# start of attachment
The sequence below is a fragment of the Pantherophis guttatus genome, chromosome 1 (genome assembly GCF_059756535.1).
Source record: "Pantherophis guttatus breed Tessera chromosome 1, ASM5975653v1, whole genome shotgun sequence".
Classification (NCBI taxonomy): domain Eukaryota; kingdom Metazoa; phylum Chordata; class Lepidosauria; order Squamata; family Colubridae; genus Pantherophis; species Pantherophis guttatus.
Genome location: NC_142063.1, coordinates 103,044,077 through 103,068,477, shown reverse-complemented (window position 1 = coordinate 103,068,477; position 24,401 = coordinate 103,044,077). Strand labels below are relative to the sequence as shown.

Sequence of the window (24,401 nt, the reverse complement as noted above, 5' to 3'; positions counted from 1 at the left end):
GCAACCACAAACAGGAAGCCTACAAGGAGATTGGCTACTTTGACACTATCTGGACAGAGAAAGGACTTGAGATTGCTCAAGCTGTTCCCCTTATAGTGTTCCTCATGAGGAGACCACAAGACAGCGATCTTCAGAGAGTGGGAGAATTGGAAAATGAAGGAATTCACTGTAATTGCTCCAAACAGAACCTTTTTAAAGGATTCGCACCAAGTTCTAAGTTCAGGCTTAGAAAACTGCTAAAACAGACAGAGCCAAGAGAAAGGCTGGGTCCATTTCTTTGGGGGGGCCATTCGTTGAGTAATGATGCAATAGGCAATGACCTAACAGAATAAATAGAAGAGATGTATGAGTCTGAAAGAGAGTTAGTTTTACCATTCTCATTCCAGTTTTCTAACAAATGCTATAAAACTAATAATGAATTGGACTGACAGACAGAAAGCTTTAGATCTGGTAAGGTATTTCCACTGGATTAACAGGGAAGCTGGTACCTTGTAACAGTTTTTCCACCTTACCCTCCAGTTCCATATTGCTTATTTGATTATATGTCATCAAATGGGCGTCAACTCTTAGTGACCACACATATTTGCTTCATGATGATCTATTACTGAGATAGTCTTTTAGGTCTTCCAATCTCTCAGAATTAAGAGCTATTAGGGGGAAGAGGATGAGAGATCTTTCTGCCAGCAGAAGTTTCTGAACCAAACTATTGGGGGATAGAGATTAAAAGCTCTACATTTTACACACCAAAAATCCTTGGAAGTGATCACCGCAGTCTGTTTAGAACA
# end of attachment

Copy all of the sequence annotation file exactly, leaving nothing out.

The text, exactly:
The sequence below is a fragment of the Pantherophis guttatus genome, chromosome 1 (genome assembly GCF_059756535.1).
Source record: "Pantherophis guttatus breed Tessera chromosome 1, ASM5975653v1, whole genome shotgun sequence".
Classification (NCBI taxonomy): domain Eukaryota; kingdom Metazoa; phylum Chordata; class Lepidosauria; order Squamata; family Colubridae; genus Pantherophis; species Pantherophis guttatus.
Genome location: NC_142063.1, coordinates 103,044,077 through 103,068,477, shown reverse-complemented (window position 1 = coordinate 103,068,477; position 24,401 = coordinate 103,044,077). Strand labels below are relative to the sequence as shown.

Sequence of the window (24,401 nt, the reverse complement as noted above, 5' to 3'; positions counted from 1 at the left end):
GCAACCACAAACAGGAAGCCTACAAGGAGATTGGCTACTTTGACACTATCTGGACAGAGAAAGGACTTGAGATTGCTCAAGCTGTTCCCCTTATAGTGTTCCTCATGAGGAGACCACAAGACAGCGATCTTCAGAGAGTGGGAGAATTGGAAAATGAAGGAATTCACTGTAATTGCTCCAAACAGAACCTTTTTAAAGGATTCGCACCAAGTTCTAAGTTCAGGCTTAGAAAACTGCTAAAACAGACAGAGCCAAGAGAAAGGCTGGGTCCATTTCTTTGGGGGGGCCATTCGTTGAGTAATGATGCAATAGGCAATGACCTAACAGAATAAATAGAAGAGATGTATGAGTCTGAAAGAGAGTTAGTTTTACCATTCTCATTCCAGTTTTCTAACAAATGCTATAAAACTAATAATGAATTGGACTGACAGACAGAAAGCTTTAGATCTGGTAAGGTATTTCCACTGGATTAACAGGGAAGCTGGTACCTTGTAACAGTTTTTCCACCTTACCCTCCAGTTCCATATTGCTTATTTGATTATATGTCATCAAATGGGCGTCAACTCTTAGTGACCACACATATTTGCTTCATGATGATCTATTACTGAGATAGTCTTTTAGGTCTTCCAATCTCTCAGAATTAAGAGCTATTAGGGGGAAGAGGATGAGAGATCTTTCTGCCAGCAGAAGTTTCTGAACCAAACTATTGGGGGATAGAGATTAAAAGCTCTACATTTTACACACCAAAAATCCTTGGAAGTGATCACCGCAGTCTGTTTAGAACA